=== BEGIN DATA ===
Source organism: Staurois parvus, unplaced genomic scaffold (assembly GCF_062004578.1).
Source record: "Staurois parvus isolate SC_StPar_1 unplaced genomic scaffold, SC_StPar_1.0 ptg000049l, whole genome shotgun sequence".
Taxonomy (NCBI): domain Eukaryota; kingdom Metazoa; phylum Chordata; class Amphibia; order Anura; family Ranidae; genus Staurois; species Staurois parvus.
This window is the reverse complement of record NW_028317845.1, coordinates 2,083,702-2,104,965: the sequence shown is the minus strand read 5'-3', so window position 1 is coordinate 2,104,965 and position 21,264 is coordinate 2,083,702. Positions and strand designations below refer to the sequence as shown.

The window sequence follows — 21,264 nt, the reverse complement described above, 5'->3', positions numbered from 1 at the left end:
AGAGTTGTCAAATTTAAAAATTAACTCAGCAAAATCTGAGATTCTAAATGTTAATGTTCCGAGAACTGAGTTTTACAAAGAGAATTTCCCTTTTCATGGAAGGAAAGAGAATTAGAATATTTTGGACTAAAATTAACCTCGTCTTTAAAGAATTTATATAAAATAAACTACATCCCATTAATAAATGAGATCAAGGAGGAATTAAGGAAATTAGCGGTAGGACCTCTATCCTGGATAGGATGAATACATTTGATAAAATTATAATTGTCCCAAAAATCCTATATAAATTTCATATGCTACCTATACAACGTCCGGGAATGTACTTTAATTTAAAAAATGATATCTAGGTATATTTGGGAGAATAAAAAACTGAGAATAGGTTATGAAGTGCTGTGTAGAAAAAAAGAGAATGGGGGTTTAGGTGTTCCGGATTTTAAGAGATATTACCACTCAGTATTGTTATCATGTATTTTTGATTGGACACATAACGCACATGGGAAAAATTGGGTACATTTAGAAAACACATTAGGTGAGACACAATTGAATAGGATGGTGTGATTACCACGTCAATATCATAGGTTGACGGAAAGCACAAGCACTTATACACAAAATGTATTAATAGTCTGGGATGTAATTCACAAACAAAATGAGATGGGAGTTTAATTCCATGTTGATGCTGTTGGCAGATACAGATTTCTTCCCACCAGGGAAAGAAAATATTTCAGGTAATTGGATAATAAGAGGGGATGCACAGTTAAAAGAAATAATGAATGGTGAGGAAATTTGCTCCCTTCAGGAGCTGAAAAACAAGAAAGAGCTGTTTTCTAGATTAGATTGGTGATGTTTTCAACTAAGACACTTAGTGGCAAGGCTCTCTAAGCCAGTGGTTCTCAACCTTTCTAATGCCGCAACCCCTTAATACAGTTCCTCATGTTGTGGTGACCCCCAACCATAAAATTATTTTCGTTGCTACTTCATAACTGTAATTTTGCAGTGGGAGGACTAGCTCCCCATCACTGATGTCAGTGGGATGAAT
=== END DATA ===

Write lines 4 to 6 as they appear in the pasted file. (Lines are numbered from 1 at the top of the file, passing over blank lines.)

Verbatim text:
This window is the reverse complement of record NW_028317845.1, coordinates 2,083,702-2,104,965: the sequence shown is the minus strand read 5'-3', so window position 1 is coordinate 2,104,965 and position 21,264 is coordinate 2,083,702. Positions and strand designations below refer to the sequence as shown.

The window sequence follows — 21,264 nt, the reverse complement described above, 5'->3', positions numbered from 1 at the left end:
AGAGTTGTCAAATTTAAAAATTAACTCAGCAAAATCTGAGATTCTAAATGTTAATGTTCCGAGAACTGAGTTTTACAAAGAGAATTTCCCTTTTCATGGAAGGAAAGAGAATTAGAATATTTTGGACTAAAATTAACCTCGTCTTTAAAGAATTTATATAAAATAAACTACATCCCATTAATAAATGAGATCAAGGAGGAATTAAGGAAATTAGCGGTAGGACCTCTATCCTGGATAGGATGAATACATTTGATAAAATTATAATTGTCCCAAAAATCCTATATAAATTTCATATGCTACCTATACAACGTCCGGGAATGTACTTTAATTTAAAAAATGATATCTAGGTATATTTGGGAGAATAAAAAACTGAGAATAGGTTATGAAGTGCTGTGTAGAAAAAAAGAGAATGGGGGTTTAGGTGTTCCGGATTTTAAGAGATATTACCACTCAGTATTGTTATCATGTATTTTTGATTGGACACATAACGCACATGGGAAAAATTGGGTACATTTAGAAAACACATTAGGTGAGACACAATTGAATAGGATGGTGTGATTACCACGTCAATATCATAGGTTGACGGAAAGCACAAGCACTTATACACAAAATGTATTAATAGTCTGGGATGTAATTCACAAACAAAATGAGATGGGAGTTTAATTCCATGTTGATGCTGTTGGCAGATACAGATTTCTTCCCACCAGGGAAAGAAAATATTTCAGGTAATTGGATAATAAGAGGGGATGCACAGTTAAAAGAAATAATGAATGGTGAGGAAATTTGCTCCCTTCAGGAGCTGAAAAACAAGAAAGAGCTGTTTTCTAGATTAGATTGGTGATGTTTTCAACTAAGACACTTAGTGGCAAGGCTCTCTAAGCCAGTGGTTCTCAACCTTTCTAATGCCGCAACCCCTTAATACAGTTCCTCATGTTGTGGTGACCCCCAACCATAAAATTATTTTCGTTGCTACTTCATAACTGTAATTTTGCAGTGGGAGGACTAGCTCCCCATCACTGATGTCAGTGGGATGAAT